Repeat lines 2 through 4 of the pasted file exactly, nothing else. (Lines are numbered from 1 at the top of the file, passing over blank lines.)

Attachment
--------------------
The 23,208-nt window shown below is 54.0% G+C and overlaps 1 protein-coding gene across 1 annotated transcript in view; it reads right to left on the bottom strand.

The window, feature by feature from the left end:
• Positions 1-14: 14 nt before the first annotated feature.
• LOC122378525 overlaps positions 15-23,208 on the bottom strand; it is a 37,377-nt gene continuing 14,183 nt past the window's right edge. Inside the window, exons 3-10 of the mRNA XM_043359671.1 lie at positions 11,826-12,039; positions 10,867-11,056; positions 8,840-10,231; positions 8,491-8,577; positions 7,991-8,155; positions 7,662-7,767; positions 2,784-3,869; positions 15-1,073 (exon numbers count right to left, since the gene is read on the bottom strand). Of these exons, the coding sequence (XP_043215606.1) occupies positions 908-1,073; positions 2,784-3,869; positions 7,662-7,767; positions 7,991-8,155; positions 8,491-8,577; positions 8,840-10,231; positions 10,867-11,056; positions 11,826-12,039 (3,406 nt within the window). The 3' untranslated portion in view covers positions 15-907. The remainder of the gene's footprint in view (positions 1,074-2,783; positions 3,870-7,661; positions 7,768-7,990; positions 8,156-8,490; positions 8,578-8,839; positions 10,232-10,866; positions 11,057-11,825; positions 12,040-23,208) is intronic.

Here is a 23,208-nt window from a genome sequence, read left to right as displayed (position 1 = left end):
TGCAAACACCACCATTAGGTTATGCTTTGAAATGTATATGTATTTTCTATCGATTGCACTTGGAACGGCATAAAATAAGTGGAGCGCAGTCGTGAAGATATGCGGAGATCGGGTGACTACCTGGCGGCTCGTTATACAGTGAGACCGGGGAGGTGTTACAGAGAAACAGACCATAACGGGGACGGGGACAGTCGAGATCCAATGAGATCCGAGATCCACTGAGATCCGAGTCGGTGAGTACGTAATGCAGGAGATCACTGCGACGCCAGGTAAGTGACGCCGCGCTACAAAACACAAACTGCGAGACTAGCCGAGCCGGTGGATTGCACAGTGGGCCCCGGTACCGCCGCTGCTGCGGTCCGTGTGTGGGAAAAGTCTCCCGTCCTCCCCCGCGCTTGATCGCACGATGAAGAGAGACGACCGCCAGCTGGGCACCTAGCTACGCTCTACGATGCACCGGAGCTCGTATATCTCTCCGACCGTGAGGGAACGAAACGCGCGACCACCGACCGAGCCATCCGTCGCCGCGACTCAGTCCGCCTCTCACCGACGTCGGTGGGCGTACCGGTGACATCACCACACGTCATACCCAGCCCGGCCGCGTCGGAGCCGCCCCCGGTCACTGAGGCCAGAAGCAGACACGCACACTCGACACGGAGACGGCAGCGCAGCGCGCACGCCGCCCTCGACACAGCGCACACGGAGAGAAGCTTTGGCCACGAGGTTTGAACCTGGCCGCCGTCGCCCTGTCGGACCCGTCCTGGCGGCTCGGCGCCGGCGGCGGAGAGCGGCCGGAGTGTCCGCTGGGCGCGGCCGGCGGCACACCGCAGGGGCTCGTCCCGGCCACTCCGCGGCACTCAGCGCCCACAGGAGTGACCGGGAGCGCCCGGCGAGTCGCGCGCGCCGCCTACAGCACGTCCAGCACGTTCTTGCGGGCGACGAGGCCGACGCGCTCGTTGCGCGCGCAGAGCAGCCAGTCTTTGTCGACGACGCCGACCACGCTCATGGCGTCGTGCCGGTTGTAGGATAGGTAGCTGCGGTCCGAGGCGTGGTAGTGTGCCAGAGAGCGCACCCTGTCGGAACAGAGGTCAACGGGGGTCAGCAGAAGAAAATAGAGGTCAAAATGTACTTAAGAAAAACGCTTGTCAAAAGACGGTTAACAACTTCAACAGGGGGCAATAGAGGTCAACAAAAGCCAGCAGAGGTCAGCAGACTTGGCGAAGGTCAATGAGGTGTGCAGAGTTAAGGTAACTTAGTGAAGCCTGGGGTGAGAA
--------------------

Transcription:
The window, feature by feature from the left end:
• Positions 1-14: 14 nt before the first annotated feature.
• LOC122378525 overlaps positions 15-23,208 on the bottom strand; it is a 37,377-nt gene continuing 14,183 nt past the window's right edge. Inside the window, exons 3-10 of the mRNA XM_043359671.1 lie at positions 11,826-12,039; positions 10,867-11,056; positions 8,840-10,231; positions 8,491-8,577; positions 7,991-8,155; positions 7,662-7,767; positions 2,784-3,869; positions 15-1,073 (exon numbers count right to left, since the gene is read on the bottom strand). Of these exons, the coding sequence (XP_043215606.1) occupies positions 908-1,073; positions 2,784-3,869; positions 7,662-7,767; positions 7,991-8,155; positions 8,491-8,577; positions 8,840-10,231; positions 10,867-11,056; positions 11,826-12,039 (3,406 nt within the window). The 3' untranslated portion in view covers positions 15-907. The remainder of the gene's footprint in view (positions 1,074-2,783; positions 3,870-7,661; positions 7,768-7,990; positions 8,156-8,490; positions 8,578-8,839; positions 10,232-10,866; positions 11,057-11,825; positions 12,040-23,208) is intronic.